Editor's Note: Jim Lawson is the tennis coach at Moore High School and recently returned from a fishing trip in northern Minnesota to the Boundary Waters Canoe Area Wilderness.
CROOKED LAKE, Minn. — My wife playfully calls it our “prove your manhood” trip.
Several years ago, I began making annual trips with the other men in her family to remote Mack Lake in Northwestern Ontario's Quetico Provincial Park.
To reach our campsite, we would have to spend a morning of riding across Canadian back roads, hiking, and paddling. Once there, we would spend many hours fishing from a canoe in search of smallmouth bass and walleye while being harassed by the pesky northern pike.
Normally, we catch a lot of really nice fish. By the end of the week, we are sore from paddling the canoe and hooking so many smallmouth bass.
Mack Lake is definitely off the grid — no cell service for miles. We have the conversation each year of what to do in the case of a major injury, heart attack, etc.,
We never have arrived on a good solution other than agreeing it would take a long time to get assistance.
Two years ago, we decided to start searching for new places to fish on the American side of the border. Last year we started visiting the Boundary Waters Canoe Area Wilderness in northern Minnesota.
The BWCA is comprised of more than 1 million acres of wilderness lakes and forests. While resorts were created in this area many years ago, a series of laws — beginning with The Wilderness Act in 1964 — were passed which restricted logging, mining, and the use of motors within the wilderness area.
The result was that the resorts relocated to other lakes outside of the BWCA and most of the area became available only to those willing to hike in or canoe, just like Canada's Quetico to the north.
This has created excellent fishing and nature-viewing opportunities for those willing to make the journey.
Last month we visited Crooked Lake, located on the border of Minnesota and Canada. The lake consists of several bays, each named after days of the week.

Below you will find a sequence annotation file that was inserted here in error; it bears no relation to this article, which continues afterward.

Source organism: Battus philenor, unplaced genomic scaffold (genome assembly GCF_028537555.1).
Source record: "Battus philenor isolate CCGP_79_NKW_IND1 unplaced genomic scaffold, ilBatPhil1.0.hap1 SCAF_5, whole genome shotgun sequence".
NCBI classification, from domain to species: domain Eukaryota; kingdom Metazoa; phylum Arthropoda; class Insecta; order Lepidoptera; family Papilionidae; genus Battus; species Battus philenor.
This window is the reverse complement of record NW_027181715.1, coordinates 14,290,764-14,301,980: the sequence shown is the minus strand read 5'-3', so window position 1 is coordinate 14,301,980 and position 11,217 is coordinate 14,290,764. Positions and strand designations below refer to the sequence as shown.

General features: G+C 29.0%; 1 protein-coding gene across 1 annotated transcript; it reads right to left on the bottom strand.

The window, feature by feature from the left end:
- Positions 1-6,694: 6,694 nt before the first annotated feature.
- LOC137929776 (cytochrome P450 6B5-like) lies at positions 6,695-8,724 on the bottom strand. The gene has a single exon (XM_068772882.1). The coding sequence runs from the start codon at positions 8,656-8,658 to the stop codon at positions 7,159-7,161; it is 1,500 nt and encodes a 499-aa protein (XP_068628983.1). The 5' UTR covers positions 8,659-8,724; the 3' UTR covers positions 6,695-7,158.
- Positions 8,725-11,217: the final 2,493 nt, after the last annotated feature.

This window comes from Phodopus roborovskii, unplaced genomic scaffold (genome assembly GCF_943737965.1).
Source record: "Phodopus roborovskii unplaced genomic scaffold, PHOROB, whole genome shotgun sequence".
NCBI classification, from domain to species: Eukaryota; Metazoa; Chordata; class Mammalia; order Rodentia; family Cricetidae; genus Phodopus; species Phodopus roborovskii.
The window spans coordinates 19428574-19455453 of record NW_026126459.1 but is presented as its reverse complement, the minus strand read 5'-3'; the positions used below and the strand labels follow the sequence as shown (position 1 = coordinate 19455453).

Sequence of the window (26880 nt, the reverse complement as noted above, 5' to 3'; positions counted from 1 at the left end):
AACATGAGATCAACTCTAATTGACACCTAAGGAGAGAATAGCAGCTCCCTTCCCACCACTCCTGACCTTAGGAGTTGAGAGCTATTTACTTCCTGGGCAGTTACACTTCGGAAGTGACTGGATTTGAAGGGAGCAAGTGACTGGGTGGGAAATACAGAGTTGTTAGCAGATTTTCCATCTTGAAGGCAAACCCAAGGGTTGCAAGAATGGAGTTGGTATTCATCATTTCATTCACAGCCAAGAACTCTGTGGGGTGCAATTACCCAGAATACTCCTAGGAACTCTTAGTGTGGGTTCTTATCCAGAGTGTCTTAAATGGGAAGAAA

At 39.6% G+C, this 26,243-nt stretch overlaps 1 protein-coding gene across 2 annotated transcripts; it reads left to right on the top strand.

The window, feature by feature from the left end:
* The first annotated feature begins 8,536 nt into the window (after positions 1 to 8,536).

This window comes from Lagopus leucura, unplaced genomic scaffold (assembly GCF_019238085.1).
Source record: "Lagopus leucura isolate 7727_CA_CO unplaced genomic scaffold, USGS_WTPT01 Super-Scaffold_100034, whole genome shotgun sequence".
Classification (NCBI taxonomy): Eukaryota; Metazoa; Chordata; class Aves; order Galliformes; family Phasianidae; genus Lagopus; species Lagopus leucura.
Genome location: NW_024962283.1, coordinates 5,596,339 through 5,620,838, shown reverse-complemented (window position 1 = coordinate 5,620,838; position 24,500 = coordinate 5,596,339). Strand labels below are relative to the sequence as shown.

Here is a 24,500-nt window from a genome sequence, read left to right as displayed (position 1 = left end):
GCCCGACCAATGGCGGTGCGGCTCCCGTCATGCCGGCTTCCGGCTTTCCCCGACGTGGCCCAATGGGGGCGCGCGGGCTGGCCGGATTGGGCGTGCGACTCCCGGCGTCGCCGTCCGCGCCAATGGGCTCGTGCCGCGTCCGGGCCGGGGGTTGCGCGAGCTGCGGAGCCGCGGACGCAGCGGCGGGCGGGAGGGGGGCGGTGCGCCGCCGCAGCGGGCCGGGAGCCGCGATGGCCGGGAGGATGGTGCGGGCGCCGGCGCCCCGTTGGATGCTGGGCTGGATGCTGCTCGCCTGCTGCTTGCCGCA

We read about the smallmouth spawn in Saturday Bay, so we decided to focus our efforts there.
Saturday Bay is a smaller, shallower bay than the others on this lake. The larger bays run about 2 miles from north to south and about ¾-mile wide.
Not huge, but when your mode of transportation is a canoe, seeing whitecaps on any body of water has a tendency to be terrifying.
Our party this year consisted of four people: me, my father-in-law, my nephew and my 10-year-old son.
We traveled to Ely, Minn., where Voyageur North Outfitters had our We-no-nah 4-man canoe and entry permits ready for our trip.
We were on the water shortly after 6:30 a.m. and headed for Crooked Lake. The journey to Saturday Bay took us 26 miles of paddling and portaging into a stiff wind.
We reached our campsite on the second day, exhausted from the trip, but ready to catch some fish.
Along the way, we saw beautiful waterfalls, Native American pictographs, landmarks, and even an abandoned truck from the pre-BWCA days.
Once we began fishing we could tell why Crooked Lake receives such rave reviews. It seems that nearly every fish in this lake is a monster.
It was common to catch a 4- and 5-pound smallmouth only to discover that something else larger had taken a bite out of the fish. While we arrived too early for the smallmouth spawn, the fish were beginning to move into the shallow areas by the end of our trip.
As we experienced in Quetico, several times multiple fish were landed simultaneously by different people in our canoe.
Each day our routine was the same — fish until lunch when we would take a break to stretch out on a rock and enjoy the granola, trail mix, ramen or whatever made it into our pack for the day.
Dinner would be fish each night along with rice, hash browns, macaroni and cheese, or whatever else we could pack lightly.
As was the case in Quetico, there was no cell service on Crooked Lake. We were able to pick up the Ely radio station to hear news and the weather forecast each morning.
After returning to our entry point to be picked up by our outfitter, we began discussing how many miles we had paddled over the course of the week.
While my nephew is adamant that we traveled more than 100 miles in our canoe, my estimate is 80 miles. Either way, our sore backs and muscles could attest to quite a workout that week.
We are already discussing next year's trip and how to prove our manhood once again. We agree that Crooked Lake is a beautiful place, but we might need to prove our intelligence and stay a little closer to civilization.
And maybe paddle only 50 miles in a week.